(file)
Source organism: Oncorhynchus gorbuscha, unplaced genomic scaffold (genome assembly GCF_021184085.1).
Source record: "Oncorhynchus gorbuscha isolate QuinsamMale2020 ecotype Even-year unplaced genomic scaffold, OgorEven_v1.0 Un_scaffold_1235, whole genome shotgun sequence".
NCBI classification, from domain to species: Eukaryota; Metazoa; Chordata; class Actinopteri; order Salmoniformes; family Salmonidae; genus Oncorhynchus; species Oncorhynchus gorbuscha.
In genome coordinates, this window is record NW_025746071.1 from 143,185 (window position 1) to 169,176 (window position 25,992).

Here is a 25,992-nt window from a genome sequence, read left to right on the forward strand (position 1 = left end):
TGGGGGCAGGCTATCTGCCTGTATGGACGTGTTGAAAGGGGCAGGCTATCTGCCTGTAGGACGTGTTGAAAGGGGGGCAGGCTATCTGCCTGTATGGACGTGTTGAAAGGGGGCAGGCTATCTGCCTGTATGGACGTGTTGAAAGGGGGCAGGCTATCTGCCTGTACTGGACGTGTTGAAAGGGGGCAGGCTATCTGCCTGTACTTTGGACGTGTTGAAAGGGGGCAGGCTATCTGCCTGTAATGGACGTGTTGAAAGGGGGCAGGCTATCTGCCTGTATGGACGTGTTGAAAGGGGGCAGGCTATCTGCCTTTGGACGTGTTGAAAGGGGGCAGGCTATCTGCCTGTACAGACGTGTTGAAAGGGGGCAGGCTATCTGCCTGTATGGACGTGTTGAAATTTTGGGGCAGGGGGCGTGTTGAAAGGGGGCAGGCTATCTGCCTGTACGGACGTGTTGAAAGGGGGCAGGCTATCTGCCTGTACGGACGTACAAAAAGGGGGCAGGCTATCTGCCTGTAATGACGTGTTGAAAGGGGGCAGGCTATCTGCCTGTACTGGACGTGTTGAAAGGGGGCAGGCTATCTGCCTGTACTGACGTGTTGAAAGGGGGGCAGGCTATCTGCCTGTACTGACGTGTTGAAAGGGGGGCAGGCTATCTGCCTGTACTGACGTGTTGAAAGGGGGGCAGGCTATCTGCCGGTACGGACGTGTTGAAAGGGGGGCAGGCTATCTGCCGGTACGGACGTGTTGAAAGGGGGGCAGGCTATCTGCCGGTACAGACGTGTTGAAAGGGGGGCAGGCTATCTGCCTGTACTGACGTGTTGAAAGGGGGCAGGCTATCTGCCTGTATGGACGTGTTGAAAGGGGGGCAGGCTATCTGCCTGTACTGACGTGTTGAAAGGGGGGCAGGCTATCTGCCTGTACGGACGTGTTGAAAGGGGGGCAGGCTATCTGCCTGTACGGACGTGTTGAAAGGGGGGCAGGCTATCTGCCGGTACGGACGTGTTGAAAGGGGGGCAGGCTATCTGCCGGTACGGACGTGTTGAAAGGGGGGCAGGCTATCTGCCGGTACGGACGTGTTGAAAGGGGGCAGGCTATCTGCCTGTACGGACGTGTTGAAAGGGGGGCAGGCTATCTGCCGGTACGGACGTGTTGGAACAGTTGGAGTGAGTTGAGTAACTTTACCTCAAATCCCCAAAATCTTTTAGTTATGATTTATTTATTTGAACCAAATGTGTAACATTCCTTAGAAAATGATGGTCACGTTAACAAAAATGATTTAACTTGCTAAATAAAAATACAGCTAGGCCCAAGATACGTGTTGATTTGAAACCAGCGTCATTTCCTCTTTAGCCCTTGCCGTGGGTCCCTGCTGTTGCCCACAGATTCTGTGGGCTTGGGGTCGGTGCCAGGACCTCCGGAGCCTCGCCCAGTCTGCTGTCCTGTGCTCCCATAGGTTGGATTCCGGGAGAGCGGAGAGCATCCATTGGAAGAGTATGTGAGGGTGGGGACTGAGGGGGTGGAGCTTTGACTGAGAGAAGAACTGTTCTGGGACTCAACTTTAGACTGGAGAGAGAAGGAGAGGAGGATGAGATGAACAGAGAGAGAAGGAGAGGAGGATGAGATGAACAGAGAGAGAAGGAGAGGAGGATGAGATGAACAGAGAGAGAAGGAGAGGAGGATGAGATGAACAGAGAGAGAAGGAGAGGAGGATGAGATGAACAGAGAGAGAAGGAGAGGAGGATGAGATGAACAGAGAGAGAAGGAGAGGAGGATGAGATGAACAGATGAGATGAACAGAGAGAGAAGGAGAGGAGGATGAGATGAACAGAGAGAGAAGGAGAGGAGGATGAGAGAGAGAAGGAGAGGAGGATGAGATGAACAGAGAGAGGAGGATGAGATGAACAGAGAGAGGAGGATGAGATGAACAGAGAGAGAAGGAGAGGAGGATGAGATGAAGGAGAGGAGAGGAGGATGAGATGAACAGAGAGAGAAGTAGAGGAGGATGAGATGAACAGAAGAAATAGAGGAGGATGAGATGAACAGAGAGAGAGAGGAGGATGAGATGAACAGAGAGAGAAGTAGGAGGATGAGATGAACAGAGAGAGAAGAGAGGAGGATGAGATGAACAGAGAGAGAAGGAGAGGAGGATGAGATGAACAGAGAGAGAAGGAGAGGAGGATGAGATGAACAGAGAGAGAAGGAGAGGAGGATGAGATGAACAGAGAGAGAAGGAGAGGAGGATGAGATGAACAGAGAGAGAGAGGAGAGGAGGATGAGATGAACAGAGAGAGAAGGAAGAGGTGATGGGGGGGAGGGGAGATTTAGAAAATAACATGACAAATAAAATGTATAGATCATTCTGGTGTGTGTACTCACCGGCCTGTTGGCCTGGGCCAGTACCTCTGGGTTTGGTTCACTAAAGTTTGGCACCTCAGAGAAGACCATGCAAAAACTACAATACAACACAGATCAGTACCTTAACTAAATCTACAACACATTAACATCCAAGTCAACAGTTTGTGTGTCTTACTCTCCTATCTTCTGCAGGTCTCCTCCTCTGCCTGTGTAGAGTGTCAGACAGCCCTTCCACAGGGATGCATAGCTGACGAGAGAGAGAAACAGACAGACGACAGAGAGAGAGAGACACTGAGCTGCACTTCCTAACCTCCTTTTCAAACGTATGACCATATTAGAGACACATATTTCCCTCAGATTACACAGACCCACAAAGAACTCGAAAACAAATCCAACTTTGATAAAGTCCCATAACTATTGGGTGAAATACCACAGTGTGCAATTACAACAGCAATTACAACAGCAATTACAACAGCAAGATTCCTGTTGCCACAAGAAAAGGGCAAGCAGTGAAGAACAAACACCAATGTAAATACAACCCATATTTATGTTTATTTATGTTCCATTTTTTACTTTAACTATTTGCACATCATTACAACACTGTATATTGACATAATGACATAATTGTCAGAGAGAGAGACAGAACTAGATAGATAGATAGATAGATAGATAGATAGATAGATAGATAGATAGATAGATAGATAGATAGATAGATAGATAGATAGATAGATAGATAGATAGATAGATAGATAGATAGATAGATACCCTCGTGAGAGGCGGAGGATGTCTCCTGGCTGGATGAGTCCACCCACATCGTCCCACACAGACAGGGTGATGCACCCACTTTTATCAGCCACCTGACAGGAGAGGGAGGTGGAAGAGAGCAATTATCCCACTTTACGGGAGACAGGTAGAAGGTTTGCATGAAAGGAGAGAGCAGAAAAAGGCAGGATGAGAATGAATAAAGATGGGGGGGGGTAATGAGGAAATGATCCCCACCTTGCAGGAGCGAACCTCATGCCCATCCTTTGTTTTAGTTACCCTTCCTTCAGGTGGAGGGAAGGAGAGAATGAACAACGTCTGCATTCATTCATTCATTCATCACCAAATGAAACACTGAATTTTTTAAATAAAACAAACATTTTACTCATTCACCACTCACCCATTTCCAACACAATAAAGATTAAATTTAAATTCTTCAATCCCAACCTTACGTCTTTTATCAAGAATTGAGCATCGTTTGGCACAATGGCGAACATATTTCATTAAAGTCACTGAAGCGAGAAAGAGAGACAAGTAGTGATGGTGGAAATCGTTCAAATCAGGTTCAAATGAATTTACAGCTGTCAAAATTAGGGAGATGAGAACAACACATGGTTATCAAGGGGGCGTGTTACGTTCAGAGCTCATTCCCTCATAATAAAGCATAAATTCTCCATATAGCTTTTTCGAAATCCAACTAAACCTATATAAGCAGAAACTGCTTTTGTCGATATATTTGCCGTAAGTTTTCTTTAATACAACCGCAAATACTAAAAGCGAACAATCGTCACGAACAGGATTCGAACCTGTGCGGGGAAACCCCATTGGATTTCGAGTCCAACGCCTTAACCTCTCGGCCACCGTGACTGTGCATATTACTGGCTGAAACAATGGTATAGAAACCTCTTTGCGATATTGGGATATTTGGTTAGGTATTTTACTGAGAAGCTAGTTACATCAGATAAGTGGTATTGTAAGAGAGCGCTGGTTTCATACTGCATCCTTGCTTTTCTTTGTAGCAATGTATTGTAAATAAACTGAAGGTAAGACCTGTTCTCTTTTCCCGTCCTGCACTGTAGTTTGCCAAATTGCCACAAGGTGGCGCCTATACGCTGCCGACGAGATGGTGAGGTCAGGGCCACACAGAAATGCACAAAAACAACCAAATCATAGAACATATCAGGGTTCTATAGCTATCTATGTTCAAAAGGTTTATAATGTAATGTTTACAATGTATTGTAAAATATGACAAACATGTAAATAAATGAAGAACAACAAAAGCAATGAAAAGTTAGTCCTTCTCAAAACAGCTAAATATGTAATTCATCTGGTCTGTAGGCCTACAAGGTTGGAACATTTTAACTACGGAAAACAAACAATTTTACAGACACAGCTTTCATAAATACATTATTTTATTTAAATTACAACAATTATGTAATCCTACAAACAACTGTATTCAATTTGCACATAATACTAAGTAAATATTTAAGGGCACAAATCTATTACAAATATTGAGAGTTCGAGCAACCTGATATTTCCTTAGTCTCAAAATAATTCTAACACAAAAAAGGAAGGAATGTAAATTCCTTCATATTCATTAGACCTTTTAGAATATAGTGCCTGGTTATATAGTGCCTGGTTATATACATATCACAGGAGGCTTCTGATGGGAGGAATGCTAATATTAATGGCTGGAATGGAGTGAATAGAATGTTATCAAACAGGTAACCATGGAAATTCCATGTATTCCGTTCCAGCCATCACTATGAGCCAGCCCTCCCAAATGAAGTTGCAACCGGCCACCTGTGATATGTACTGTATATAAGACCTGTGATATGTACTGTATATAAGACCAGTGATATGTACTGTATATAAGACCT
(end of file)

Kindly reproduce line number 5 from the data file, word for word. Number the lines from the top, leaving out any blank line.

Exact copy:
Here is a 25,992-nt window from a genome sequence, read left to right on the forward strand (position 1 = left end):